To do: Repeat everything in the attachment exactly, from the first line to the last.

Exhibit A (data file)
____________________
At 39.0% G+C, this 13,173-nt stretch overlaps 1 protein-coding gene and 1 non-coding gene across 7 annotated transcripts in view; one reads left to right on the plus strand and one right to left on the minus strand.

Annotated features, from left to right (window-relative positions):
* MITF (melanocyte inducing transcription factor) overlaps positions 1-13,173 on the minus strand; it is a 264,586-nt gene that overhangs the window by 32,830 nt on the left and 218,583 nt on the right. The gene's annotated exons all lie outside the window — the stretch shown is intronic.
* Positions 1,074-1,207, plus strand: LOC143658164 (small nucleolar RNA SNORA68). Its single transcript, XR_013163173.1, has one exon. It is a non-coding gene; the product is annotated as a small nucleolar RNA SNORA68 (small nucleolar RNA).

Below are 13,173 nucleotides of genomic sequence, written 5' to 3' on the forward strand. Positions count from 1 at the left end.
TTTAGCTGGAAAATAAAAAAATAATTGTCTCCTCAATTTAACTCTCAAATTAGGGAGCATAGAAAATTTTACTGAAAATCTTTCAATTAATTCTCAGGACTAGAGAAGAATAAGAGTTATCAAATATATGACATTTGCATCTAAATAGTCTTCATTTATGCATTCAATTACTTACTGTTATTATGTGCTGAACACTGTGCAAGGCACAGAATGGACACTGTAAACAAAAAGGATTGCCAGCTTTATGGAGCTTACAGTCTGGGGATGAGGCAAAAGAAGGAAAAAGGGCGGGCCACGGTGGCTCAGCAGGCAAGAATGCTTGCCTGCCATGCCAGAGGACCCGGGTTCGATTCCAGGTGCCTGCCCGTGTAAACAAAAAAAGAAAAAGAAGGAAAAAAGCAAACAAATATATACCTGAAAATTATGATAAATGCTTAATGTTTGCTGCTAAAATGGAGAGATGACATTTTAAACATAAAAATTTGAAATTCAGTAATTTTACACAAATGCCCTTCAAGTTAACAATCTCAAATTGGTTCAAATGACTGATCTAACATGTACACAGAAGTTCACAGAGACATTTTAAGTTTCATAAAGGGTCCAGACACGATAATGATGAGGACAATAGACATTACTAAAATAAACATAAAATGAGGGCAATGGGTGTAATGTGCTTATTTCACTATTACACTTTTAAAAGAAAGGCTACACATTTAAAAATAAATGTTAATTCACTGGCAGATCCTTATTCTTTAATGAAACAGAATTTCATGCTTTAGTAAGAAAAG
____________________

At 39.0% G+C, this 13,173-nt stretch overlaps 1 protein-coding gene and 1 non-coding gene across 7 annotated transcripts in view; one reads left to right on the plus strand and one right to left on the minus strand.

Annotated features, from left to right (window-relative positions):
* MITF (melanocyte inducing transcription factor) overlaps positions 1-13,173 on the minus strand; it is a 264,586-nt gene that overhangs the window by 32,830 nt on the left and 218,583 nt on the right. The gene's annotated exons all lie outside the window — the stretch shown is intronic.
* Positions 1,074-1,207, plus strand: LOC143658164 (small nucleolar RNA SNORA68). Its single transcript, XR_013163173.1, has one exon. It is a non-coding gene; the product is annotated as a small nucleolar RNA SNORA68 (small nucleolar RNA).

Below are 13,173 nucleotides of genomic sequence, written 5' to 3' on the forward strand. Positions count from 1 at the left end.
TTTAGCTGGAAAATAAAAAAATAATTGTCTCCTCAATTTAACTCTCAAATTAGGGAGCATAGAAAATTTTACTGAAAATCTTTCAATTAATTCTCAGGACTAGAGAAGAATAAGAGTTATCAAATATATGACATTTGCATCTAAATAGTCTTCATTTATGCATTCAATTACTTACTGTTATTATGTGCTGAACACTGTGCAAGGCACAGAATGGACACTGTAAACAAAAAGGATTGCCAGCTTTATGGAGCTTACAGTCTGGGGATGAGGCAAAAGAAGGAAAAAGGGCGGGCCACGGTGGCTCAGCAGGCAAGAATGCTTGCCTGCCATGCCAGAGGACCCGGGTTCGATTCCAGGTGCCTGCCCGTGTAAACAAAAAAAGAAAAAGAAGGAAAAAAGCAAACAAATATATACCTGAAAATTATGATAAATGCTTAATGTTTGCTGCTAAAATGGAGAGATGACATTTTAAACATAAAAATTTGAAATTCAGTAATTTTACACAAATGCCCTTCAAGTTAACAATCTCAAATTGGTTCAAATGACTGATCTAACATGTACACAGAAGTTCACAGAGACATTTTAAGTTTCATAAAGGGTCCAGACACGATAATGATGAGGACAATAGACATTACTAAAATAAACATAAAATGAGGGCAATGGGTGTAATGTGCTTATTTCACTATTACACTTTTAAAAGAAAGGCTACACATTTAAAAATAAATGTTAATTCACTGGCAGATCCTTATTCTTTAATGAAACAGAATTTCATGCTTTAGTAAGAAAAG